Mother’s Day Shopping & Returns Predictions

NRF predicts Mother’s Day spending will rise to about $31.7 billion this year, up $3.6 billion from last year’s record amount. The survey also indicates the average adult will spend approximately $245 pampering mom.

While those predictions are a great sign for retailers,  results from our Spring consumer survey demonstrate that many Americans fall into a different spending bracket. In fact, we found most mass market shoppers are searching for value, especially as inflation soars to historic heights.

After analyzing survey results, along with e-commerce and in-store data from our network over the last two years, we discovered interesting trends for retailers to consider this holiday season. Here we review Mother’s Day purchase and returns trends, and our predictions for 2022.

Mother’s Day Purchases: Analysis and Predictions

Mother’s Day Shopping Trends

Just two years ago, Mother’s Day spending–and nearly all retail spending–came to a screeching halt due to Covid shutdowns and rampant unemployment. As a result, value-driven consumers overwhelmingly skipped Mother’s Day gifting. And those who did buy gifts for mom focused on low-value items. Bath & Body was the most popular category, followed by makeup and women’s shoes. Overall, Mother’s Day season 2020 was challenging for retailers for a myriad of reasons.

In 2021, Americans were more financially secure and ready to get out in public again. This shifting landscape meant people focused on different gift categories for moms and were willing to pay more overall. So, last year, value-driven shoppers increased spending by 195% overall. They spent more on bracelets than any other category, at an average purchase price of $56 per item. Additionally, Mother’s Day shoppers focused on sleepwear and robes, spending $20 on average per purchase.

Mother’s Day Shopping Predictions

Now, in the second year of pandemic recovery, consumer spending is still growing, but at a much slower rate than in 2021. Due to low consumer confidence and high inflation raising prices by 7.9%, shoppers told us they plan to reduce spending this Spring and look for deals wherever possible. As a result, we predict a more conservative 15-20% overall growth from last year’s gifts for mom.

Mother’s Day Returns: Analysis and Predictions

Mother’s Day Returns Trends

Typically, Mother’s Day returns season is less impactful than post-holiday returns - the overall returns loss is about 25% less per item during the Mother’s Day season than the rest of the year. Overall, this is a positive sign for retailers.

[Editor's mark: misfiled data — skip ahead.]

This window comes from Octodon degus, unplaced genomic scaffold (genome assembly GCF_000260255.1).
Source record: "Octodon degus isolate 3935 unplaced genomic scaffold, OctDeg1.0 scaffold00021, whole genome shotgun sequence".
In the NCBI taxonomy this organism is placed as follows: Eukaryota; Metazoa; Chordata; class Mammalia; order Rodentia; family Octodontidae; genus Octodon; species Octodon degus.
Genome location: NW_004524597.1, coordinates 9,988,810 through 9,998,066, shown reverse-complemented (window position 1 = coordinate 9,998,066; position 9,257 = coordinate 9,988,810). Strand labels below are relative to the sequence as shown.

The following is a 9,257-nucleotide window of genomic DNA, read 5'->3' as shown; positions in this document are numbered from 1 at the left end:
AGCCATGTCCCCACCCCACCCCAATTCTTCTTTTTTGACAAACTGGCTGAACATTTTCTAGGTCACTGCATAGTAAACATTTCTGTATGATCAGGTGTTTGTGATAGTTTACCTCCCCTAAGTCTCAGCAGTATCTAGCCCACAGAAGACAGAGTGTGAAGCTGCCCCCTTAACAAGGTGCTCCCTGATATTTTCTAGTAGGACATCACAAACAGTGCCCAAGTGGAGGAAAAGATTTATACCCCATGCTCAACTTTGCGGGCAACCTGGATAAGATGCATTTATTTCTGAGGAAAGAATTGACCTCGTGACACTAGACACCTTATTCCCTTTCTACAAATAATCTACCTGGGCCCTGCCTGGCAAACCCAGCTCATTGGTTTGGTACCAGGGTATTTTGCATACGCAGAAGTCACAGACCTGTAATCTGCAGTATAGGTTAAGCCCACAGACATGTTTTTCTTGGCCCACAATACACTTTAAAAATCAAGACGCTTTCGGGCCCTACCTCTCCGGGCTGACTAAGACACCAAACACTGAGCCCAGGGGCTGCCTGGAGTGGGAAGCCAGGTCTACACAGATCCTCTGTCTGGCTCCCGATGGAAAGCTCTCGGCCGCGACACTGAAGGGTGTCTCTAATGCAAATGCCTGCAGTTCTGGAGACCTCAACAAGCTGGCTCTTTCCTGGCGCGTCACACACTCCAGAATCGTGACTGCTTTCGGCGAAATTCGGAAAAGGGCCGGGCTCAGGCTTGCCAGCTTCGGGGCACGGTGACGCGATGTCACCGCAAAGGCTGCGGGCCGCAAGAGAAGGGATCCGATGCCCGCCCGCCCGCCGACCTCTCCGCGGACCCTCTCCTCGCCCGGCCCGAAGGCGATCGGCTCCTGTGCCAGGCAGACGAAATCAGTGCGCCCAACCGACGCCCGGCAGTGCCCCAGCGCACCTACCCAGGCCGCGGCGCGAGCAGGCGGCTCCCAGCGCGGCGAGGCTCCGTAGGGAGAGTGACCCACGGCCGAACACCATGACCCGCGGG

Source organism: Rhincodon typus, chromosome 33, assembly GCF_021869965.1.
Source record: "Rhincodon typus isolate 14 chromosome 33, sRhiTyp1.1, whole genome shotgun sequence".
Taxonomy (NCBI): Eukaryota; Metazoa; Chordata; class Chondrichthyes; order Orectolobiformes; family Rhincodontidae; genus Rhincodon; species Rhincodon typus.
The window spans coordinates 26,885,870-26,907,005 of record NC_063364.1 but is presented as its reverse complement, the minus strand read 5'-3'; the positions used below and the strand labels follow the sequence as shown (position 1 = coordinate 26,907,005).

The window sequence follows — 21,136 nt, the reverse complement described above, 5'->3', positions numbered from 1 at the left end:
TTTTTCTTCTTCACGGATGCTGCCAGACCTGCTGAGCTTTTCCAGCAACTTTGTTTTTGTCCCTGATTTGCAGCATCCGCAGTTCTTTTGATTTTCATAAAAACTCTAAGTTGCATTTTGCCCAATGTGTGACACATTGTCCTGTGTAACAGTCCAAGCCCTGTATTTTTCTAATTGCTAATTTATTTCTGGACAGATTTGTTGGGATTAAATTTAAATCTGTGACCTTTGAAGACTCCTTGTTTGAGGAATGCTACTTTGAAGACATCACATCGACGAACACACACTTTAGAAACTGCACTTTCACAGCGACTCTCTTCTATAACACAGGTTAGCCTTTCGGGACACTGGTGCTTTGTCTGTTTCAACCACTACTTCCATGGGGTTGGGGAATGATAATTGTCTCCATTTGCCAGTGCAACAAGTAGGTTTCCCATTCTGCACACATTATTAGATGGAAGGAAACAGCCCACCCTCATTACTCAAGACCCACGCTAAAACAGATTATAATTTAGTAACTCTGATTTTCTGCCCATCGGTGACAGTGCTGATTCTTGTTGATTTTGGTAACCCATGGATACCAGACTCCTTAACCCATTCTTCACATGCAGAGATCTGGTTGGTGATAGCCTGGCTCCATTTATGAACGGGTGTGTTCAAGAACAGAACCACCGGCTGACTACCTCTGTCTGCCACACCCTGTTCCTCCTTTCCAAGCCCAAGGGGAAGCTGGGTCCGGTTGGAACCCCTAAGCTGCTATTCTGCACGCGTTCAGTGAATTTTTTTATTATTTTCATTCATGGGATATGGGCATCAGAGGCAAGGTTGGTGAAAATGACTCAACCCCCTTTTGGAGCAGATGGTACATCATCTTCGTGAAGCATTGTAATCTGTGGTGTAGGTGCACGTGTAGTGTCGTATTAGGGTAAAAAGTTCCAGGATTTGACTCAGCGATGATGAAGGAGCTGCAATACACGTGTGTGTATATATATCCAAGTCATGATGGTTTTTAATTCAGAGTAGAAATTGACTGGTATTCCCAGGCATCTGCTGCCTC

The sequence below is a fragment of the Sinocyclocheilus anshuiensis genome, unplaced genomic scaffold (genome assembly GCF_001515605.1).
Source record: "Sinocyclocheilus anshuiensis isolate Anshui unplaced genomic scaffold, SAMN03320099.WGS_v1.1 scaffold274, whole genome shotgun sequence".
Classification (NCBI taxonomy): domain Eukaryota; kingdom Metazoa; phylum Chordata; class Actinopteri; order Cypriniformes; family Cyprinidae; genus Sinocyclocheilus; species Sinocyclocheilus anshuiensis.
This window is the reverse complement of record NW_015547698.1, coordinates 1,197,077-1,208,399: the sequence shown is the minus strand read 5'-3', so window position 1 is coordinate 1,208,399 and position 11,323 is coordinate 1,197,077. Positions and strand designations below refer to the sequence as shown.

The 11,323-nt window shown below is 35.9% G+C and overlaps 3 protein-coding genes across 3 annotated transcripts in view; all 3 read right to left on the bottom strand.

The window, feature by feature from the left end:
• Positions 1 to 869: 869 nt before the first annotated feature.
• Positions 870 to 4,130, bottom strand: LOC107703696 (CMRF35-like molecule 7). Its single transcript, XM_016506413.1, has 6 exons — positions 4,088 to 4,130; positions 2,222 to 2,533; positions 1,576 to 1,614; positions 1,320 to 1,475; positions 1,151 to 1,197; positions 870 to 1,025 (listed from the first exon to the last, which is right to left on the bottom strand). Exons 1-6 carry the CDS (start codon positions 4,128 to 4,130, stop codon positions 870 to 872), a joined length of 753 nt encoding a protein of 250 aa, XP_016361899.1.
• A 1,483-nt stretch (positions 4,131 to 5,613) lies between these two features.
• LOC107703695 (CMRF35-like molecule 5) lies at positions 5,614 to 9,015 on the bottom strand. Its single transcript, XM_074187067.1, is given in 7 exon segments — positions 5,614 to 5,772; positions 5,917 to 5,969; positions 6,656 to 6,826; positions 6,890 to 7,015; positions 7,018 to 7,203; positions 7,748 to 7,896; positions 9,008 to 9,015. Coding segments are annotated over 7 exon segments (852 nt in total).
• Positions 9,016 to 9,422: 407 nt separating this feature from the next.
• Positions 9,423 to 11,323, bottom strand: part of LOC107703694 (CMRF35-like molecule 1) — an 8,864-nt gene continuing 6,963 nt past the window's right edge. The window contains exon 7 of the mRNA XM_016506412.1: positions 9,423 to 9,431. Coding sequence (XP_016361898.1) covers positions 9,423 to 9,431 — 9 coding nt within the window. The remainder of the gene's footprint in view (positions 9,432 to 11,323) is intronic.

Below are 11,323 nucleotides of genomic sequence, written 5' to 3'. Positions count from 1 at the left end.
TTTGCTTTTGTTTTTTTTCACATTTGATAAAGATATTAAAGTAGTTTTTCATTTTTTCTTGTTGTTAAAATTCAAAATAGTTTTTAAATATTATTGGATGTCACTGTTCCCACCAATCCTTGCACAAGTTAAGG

Below are the top returned categories, according to our aggregated data from 2020 and 2021.
- Digital Picture Frames
- Massagers & Spa goods
- Makeup products

It turns out moms really don’t like digital picture frames. In fact, no one does. This category is among the top returns all year long, signifying that retailers may want to reconsider the volume at which they purchase these items.

Moms also don’t love other people picking out their makeup. Unfortunately, many retailers accept these returns, but they cannot repurpose and resell makeup due to liability issues. That means returned cosmetics typically equate to a total loss.

Mother’s Day Returns Tips and Predictions

Omnichannel retailers can prepare for Mother’s Day season armed with data and goTRG’s returns predictions.

- Based on our data consistency, we see “memory making items” continuing to rise to the top of returned products. Massagers, spa items, and makeup will also remain among the top categories.

- We predict the lowest returns volume from sleepwear, robes, and accessories.

- Mass-market retailers should expect to see about a $6.45 lower returns loss per item during the Mother’s Day season compared to the rest of the year. They’ll see fewer returns overall but need to employ a strategy to prevent profit loss and recover value from low-cost items.

Online sellers may want to consider the threshold at which it makes sense for them to accept returns. goTRG’s data shows that items that retail for $30 or less are not worth the cost to ship, receive, process, and resell. Additionally, since retailers cannot resell many of these items (bath, body, makeup, haircare), it may not make sense to ask customers to send the products back. Retailers may want to consider a thoughtful returnless refund strategy for situations like this. Investing in third-party returns management software will prove to be an asset for all retailers to squeeze the most value out of their returns across categories and price points.

The Bottom Line

This year’s Mother’s Day sales and returns season will be relatively predictable, less impactful than the rest of the year, and easier to manage with the right resources. With the proper purchasing strategies, policies, and partners in place, retailers can boost sales while minimizing returns losses this Mother’s Day.